Turning things around

I am very conscious of how my posts sound and was worried that anyone going through this would think is there any hope? There is but I wanted people to know how debilitating it really is and that although our journey may be different to the next person, there are a lot of commonalities too.

I had mentioned before that I try to rationalize things in order for them to make sense in my own head, and this helps me to make sense of not only this but also about life in general…  I think a lot of the similarities with people going through PND  can be put down to patient care before and after.  I know that because I was quite ill at the start of my pregnancy which I hadn’t mentioned previously , many trips to the hospital making sure that my baby was ok and that she was getting enough nutrients, may have started the anxiety part of my depression.  I wonder if it kick started what was to be?  I could be wrong because I know of a lot of people who were a;so quite ill up until the 4th month of their pregnancy who didnt develop PND. I would have to see if there was a proper study into this.

I also wonder if low iron levels are a contributing factor? I have a B12 def now and I certainly know of people who have this and also experienced PND.  They also say that traumatic experiences may be a factor , again the accident with my Dad.  or am I just clutching at straws and trying to make sense of something that just happened and I need to get over it and move on?

 I guess my main point of this blog is to help people understand that it happens, its OK to go through it and there is help. I want to raise awareness about it and I just want to write for my own therapeutic process.  It is a very real experience and in writing this is has provoked much anger towards being let down by some health professionals. n i could get bitter and remain angry but instead, I will try to change the way in which people are dealt with.  

I was speaking to a health visitor at work last night and even she said that they need to re think the way in which women and men are dealt with. She believes that there is still very much a stigma attached to PND and that something needs to change.  She believes that a lot of women don’t admit it to themselves because they are scared of having their children taken away from them or having the label of “unfit” mother assigned to them.  I think personally to that last statement I would challenge it. You want more than anything in the world to have that bond, you try almost anything but for some it just takes longer.  But it happens, i assure you and would bet my life on it.


No one prepares you for it really, do they?  The guilt at not being able to breast feed when you really want to provide what we are told is best, for our babies.  As mentioned in a previous post, I had tried in the hospital but unfortunately I couldn’t do it and made the difficult decision to bottle feed instead.. It may have been due to sleep deprivation or just wanting to do the easiest thing in order to get out and get home, I dont really know..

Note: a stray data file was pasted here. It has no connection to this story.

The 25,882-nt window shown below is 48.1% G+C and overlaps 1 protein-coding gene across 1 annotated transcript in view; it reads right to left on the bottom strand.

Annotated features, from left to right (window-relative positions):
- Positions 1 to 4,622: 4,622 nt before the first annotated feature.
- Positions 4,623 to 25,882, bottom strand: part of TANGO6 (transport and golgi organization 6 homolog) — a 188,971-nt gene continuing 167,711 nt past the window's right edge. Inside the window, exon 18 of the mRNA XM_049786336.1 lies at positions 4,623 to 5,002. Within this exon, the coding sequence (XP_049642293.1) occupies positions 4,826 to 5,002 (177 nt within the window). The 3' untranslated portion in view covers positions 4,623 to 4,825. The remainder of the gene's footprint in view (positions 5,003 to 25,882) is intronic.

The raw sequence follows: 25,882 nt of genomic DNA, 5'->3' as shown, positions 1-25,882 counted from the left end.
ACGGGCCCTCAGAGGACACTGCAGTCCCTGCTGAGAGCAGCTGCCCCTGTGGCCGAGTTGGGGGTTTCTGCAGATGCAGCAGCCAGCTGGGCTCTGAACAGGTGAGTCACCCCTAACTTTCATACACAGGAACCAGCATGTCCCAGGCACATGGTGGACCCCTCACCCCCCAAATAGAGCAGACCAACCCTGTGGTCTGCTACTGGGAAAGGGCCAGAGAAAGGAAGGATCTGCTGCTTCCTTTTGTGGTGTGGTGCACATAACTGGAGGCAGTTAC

What followed and still does to this day, is the amount of guilt I feel and I am still envious of friends who have , or  when I am out  and see a baby being breast fed, there is that longing.   I did at times try , I have an amazing cousin who was a volunteer for the breast feeding initiative and she sat down with me to try to get my daughter latched on as well as assisting me with expressing.  I managed for a few days but I think because it was few and far between, the milk just wouldn’t come through.

Up until recently I thought, if we have another baby, I will make it up in that way and make sure that all the “mistakes” I made with daughter number 1 , would not be repeated with baby number 2.  But this is not a way to live, these are irrational thoughts… the difference is , I can identify them as being irrational and work on them,.  I know that the media hypes things up and often gets information wrong, as does the medical profession. Don’t get me wrong, i think if you can breast feed, you should but it isn’t worth someone beating themselves up about it.

I think another thing that we feel guilty about as mothers which adds to PND, or it certainly did mine, was the “Yummy Mummies”. We all know these women… the ones who are immaculately dressed when you’re the one with spit and vomit on your clothing but managed to still get out the door before lunch time 😉  How do they manage to get up and out so early and look so immaculate? I remember being in company with at a weaning fair. It was a particularly bad day, I didn’t want to go or even leave the house that day but I was trying hard to be proactive and i had arranged to meet a friend.

I looked like hell on this day and the boots that I had on, couldn’t zip them all the way up due to my body changing after my daughter was born(fat calves), but my trousers were covering them although slightly visible, I remember the look she gave me.  It just added to the despair that I was already feeling.  She had the perfect pram, well kept appearance, and immaculate baby. I, looked terrible and was on the verge of tears.  I made excuses to leave and probably cried all the way home.  I felt like anything that I did to try to get better, just kept backfiring on me.

What I should have realized was, at least I made it out that day despite feeling the way that I had. I should have been kind to myself and saw an achievement! But I didn’t, i just beat myself up about things.It was becoming a regular thing and it would be some time before I started seeing changes.



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